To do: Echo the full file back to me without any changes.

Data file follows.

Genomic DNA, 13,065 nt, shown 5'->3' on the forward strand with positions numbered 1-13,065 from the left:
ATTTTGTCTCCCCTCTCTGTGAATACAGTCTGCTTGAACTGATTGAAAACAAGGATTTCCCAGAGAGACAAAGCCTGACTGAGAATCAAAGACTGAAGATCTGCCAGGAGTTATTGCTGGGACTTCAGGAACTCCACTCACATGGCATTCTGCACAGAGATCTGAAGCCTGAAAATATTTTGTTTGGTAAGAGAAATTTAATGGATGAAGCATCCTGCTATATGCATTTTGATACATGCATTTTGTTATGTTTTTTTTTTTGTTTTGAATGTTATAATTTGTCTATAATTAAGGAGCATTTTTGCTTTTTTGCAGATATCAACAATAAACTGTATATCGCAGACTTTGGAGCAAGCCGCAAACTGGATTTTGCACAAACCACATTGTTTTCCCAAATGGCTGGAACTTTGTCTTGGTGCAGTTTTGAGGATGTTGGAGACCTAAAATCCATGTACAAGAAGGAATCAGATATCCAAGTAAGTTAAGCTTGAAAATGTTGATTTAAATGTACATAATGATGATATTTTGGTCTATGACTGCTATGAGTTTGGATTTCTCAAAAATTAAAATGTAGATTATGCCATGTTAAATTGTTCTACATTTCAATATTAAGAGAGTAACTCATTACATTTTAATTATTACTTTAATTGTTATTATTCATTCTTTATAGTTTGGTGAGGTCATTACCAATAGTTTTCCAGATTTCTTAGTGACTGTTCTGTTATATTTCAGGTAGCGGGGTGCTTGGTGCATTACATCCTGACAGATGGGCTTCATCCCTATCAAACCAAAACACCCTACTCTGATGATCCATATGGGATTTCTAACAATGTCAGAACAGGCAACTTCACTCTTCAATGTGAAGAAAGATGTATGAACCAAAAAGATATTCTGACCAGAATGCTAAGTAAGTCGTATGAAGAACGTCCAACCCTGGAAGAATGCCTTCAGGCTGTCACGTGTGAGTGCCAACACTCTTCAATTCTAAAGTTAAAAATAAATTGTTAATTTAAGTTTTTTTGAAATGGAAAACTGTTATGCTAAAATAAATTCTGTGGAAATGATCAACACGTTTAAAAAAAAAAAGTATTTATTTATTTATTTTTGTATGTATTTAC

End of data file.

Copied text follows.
Genomic DNA, 13,065 nt, shown 5'->3' on the forward strand with positions numbered 1-13,065 from the left:
ATTTTGTCTCCCCTCTCTGTGAATACAGTCTGCTTGAACTGATTGAAAACAAGGATTTCCCAGAGAGACAAAGCCTGACTGAGAATCAAAGACTGAAGATCTGCCAGGAGTTATTGCTGGGACTTCAGGAACTCCACTCACATGGCATTCTGCACAGAGATCTGAAGCCTGAAAATATTTTGTTTGGTAAGAGAAATTTAATGGATGAAGCATCCTGCTATATGCATTTTGATACATGCATTTTGTTATGTTTTTTTTTTTGTTTTGAATGTTATAATTTGTCTATAATTAAGGAGCATTTTTGCTTTTTTGCAGATATCAACAATAAACTGTATATCGCAGACTTTGGAGCAAGCCGCAAACTGGATTTTGCACAAACCACATTGTTTTCCCAAATGGCTGGAACTTTGTCTTGGTGCAGTTTTGAGGATGTTGGAGACCTAAAATCCATGTACAAGAAGGAATCAGATATCCAAGTAAGTTAAGCTTGAAAATGTTGATTTAAATGTACATAATGATGATATTTTGGTCTATGACTGCTATGAGTTTGGATTTCTCAAAAATTAAAATGTAGATTATGCCATGTTAAATTGTTCTACATTTCAATATTAAGAGAGTAACTCATTACATTTTAATTATTACTTTAATTGTTATTATTCATTCTTTATAGTTTGGTGAGGTCATTACCAATAGTTTTCCAGATTTCTTAGTGACTGTTCTGTTATATTTCAGGTAGCGGGGTGCTTGGTGCATTACATCCTGACAGATGGGCTTCATCCCTATCAAACCAAAACACCCTACTCTGATGATCCATATGGGATTTCTAACAATGTCAGAACAGGCAACTTCACTCTTCAATGTGAAGAAAGATGTATGAACCAAAAAGATATTCTGACCAGAATGCTAAGTAAGTCGTATGAAGAACGTCCAACCCTGGAAGAATGCCTTCAGGCTGTCACGTGTGAGTGCCAACACTCTTCAATTCTAAAGTTAAAAATAAATTGTTAATTTAAGTTTTTTTGAAATGGAAAACTGTTATGCTAAAATAAATTCTGTGGAAATGATCAACACGTTTAAAAAAAAAAAGTATTTATTTATTTATTTTTGTATGTATTTAC